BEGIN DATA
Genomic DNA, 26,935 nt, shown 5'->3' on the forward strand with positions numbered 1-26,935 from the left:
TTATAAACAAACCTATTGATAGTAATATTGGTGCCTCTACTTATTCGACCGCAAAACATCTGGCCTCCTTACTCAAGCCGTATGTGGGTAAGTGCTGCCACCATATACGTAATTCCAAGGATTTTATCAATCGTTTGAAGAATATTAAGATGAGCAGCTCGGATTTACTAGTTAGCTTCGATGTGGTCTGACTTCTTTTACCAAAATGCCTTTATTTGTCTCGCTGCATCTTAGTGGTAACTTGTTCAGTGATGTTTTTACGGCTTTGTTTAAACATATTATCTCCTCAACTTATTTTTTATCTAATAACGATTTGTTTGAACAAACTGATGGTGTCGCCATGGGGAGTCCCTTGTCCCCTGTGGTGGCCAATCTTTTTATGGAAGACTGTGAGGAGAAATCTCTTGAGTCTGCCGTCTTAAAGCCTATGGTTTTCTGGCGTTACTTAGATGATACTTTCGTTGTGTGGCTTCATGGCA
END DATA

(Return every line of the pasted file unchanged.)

Genomic DNA, 26,935 nt, shown 5'->3' on the forward strand with positions numbered 1-26,935 from the left:
TTATAAACAAACCTATTGATAGTAATATTGGTGCCTCTACTTATTCGACCGCAAAACATCTGGCCTCCTTACTCAAGCCGTATGTGGGTAAGTGCTGCCACCATATACGTAATTCCAAGGATTTTATCAATCGTTTGAAGAATATTAAGATGAGCAGCTCGGATTTACTAGTTAGCTTCGATGTGGTCTGACTTCTTTTACCAAAATGCCTTTATTTGTCTCGCTGCATCTTAGTGGTAACTTGTTCAGTGATGTTTTTACGGCTTTGTTTAAACATATTATCTCCTCAACTTATTTTTTATCTAATAACGATTTGTTTGAACAAACTGATGGTGTCGCCATGGGGAGTCCCTTGTCCCCTGTGGTGGCCAATCTTTTTATGGAAGACTGTGAGGAGAAATCTCTTGAGTCTGCCGTCTTAAAGCCTATGGTTTTCTGGCGTTACTTAGATGATACTTTCGTTGTGTGGCTTCATGGCA